Want More Revenue and Profit? Treat Your Truck Staging
and Turnarounds Like Pit Stops in a Race.
Getting more efficient can yield more dollars with no extra costs.
By Scott Morrison. Published in ProSales
If you watch any NASCAR or Formula One racing series, you probably know the difference between winning and losing a race often boils down to just a few seconds of lost time in a pit stop.
Earlier this year, Kyle Busch won the Toyota Owners 400 in Richmond, Va., and attributed his victory to his last two pit stops, which were the fastest two changes in the field. With 23 of the 38 drivers who started the race on the same last lap as Busch as he crossed the finish line, those precious few seconds gained in the pit gave him the edge.
When I visit lumberyards and watch delivery trucks arriving, stopping, unloading returns, getting the next order, loading/strapping, and then leaving the yard, I try to connect what I’m seeing to a NASCAR pit crew. Several questions arise:
• Does the driver know where to stop in the yard?
• Is the next load ready?
• Is there a convenient place for the driver to get the paperwork and the materials for the next delivery?
• Is there someone (or at least a forklift truck) available for helping load the next delivery?
• Is the next run plotted and the path clear for the driver to leave?
If any of the answers to the above is no, there’s an opportunity for improvement in truck turnaround time. It starts with taking a baseline measurement and then proceeding through three stages.
Most baseline measurements reveal that little time is taken to prepare the next load for delivery before the truck arrives, such as picking and staging materials and bringing the wrapped bunks to a loading area. These are called external activities, because they can be done before the truck arrives. Along with these, the baseline also seeks to measure internal activities—things that can be accomplished only while the truck is on-site, such as unloading returns, loading the next delivery, and strapping to secure the load.
In stage 1, the first step is to determine what external activities are occurring while the truck is on-site, and move them to either before the truck arrives or after the truck leaves. Often this doesn’t result in an overall time reduction, but the internal time drops by an amount that matches the time that’s been moved.
Next comes stage 2, when you should review the remaining internal activities and determine which of them can be converted to external activities. For example, accumulate materials for stops in a run and stage them in a single location before the truck arrives, rather than driving a forklift unit to several locations in the yard while the truck is on-site. Again, this doesn’t necessarily reduce the overall time between first item picked and last return put away, but it does, again, affect the internal time.
Finally comes stage 3, when, with the external and internal activities firmly distinguished and separated, you can focus on reducing the time taken to accomplish the activities. Examples include:
• Developing assigned loading boxes in the yard;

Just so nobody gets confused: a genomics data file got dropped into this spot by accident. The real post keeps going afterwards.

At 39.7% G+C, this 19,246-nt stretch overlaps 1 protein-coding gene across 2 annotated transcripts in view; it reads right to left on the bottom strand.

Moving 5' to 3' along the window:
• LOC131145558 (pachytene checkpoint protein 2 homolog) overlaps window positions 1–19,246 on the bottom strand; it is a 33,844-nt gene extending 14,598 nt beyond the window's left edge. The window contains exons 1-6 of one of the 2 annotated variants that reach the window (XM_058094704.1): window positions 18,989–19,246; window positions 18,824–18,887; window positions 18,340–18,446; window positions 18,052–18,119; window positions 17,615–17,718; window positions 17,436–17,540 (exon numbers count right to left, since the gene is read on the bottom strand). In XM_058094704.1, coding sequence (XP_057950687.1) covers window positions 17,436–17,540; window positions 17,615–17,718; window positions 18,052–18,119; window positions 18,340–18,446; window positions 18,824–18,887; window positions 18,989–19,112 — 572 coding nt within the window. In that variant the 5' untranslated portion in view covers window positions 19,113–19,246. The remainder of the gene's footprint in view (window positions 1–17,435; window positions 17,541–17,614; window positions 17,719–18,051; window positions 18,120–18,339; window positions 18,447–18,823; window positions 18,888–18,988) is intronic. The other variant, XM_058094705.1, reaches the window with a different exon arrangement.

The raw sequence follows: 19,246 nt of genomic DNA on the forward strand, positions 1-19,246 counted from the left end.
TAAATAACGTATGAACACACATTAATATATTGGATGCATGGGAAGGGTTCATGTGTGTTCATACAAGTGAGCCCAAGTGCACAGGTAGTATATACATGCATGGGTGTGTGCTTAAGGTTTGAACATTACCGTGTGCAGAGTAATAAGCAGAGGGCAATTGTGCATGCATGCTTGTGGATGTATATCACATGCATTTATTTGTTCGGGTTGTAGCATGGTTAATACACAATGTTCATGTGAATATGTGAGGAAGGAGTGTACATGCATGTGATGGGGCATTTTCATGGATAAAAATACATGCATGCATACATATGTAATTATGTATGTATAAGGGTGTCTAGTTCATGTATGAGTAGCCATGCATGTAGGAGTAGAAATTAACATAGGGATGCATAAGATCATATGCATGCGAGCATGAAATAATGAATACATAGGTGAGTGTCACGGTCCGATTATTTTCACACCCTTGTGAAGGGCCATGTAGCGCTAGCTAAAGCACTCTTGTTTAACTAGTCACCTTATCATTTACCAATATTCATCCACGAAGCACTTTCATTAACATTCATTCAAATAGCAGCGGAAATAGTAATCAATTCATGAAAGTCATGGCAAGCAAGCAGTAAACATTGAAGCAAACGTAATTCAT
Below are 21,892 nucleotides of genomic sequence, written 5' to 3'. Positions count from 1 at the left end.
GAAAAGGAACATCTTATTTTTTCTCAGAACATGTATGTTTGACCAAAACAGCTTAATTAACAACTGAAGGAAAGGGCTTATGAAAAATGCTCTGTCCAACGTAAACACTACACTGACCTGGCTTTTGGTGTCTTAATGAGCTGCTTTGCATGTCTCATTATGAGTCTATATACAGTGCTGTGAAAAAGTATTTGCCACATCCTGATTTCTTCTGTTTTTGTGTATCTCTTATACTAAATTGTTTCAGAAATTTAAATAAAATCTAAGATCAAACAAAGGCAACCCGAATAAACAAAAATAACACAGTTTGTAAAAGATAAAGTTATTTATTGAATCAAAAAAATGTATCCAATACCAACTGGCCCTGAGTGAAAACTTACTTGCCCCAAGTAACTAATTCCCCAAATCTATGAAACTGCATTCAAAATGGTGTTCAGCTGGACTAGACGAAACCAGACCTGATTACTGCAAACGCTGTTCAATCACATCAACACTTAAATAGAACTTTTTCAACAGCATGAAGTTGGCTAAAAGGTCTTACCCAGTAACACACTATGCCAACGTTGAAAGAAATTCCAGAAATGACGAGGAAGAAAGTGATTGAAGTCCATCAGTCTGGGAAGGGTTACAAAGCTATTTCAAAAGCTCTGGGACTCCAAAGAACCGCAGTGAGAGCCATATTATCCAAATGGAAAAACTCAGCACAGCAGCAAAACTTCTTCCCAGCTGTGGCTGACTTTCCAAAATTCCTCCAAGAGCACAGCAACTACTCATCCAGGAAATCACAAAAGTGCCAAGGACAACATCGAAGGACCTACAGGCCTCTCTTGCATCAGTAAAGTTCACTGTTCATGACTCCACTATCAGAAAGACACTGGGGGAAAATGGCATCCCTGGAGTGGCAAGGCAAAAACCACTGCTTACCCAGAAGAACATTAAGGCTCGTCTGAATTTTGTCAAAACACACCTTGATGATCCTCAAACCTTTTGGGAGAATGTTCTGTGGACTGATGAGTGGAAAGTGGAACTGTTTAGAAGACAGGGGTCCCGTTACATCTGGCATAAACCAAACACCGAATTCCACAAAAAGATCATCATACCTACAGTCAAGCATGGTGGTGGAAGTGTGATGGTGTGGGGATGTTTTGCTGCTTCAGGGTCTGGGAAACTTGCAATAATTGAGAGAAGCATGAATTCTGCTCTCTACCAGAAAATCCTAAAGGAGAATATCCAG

• Having a dedicated loader who is notified by the dispatcher 10 minutes before a truck arrives so he or she can inspect and prepare the materials for loading as soon as the truck stops at the designated location; and
• Having delivery paperwork at the truck for the driver to review upon arrival rather than having the driver walk to the dispatch office.
An LBM dealer now on this journey is Alexander Lumber, headquartered in Aurora, Ill. Alexander’s Chicago District has three lumberyards, with the largest yard located in Crystal Lake, Ill. In March, executive vice president Rick Vancil, district operations manager Mike Jamison, and Crystal Lake yard manager Bob Knowles conducted a baseline study. They determined it took about 50 minutes to turn around a 24-foot flatbed with a detachable fork truck, with the driver and loader going 0.47 miles per turn.
During stages 1 and 2, in March and early April, the team found that several external activities occurred while the truck was on-site, including completing and retrieving the next shipment’s packing slips, consolidating stops, preconfiguring the truck bed, and retrieving hardware. These activities were moved to before the truck arrived. Among the changes, the loader was assigned to gather paperwork from the dispatch office after receiving a message the truck was approximately 10 minutes away from arrival. In addition, the loading area was expanded and brought closer to the truck parking spot, and a pre-load box was created for assembling multistop runs. Protected/packaged hardware was brought to the loading area so it was in place when the truck arrived.
During stage 3, in mid- to late April, the team further improved the truck-turn process by designating a dedicated truck loader who became responsible for coordinating dispatch with the stagers and drivers, assigning trucks to stop at specific loading stations on arrival, and reconfiguring the steel banding and truck refueling workstation to be both closer to the loading area and more efficiently laid out to facilitate faster servicing.
The improvements were dramatic. The Crystal Lake yard’s turn times dropped to about 22 minutes (a 56% reduction), and distances traveled by the loader and driver fell to 0.12 miles (76% reduction). Over the course of a typical delivery day, with four runs and thus three turns per truck, these cuts in turn time result in an additional hour per truck of available delivery time over a straight-time eight-hour day. Each fork truck/delivery truck combination saved more than a mile.
Just like NASCAR over the years, in which pit stops have gradually fallen from an average of over 55 seconds in the 1950s to under 12 seconds today, following these three stages of improvement can get your trucks out of your yard faster, and put them where they earn money for your company: on the road.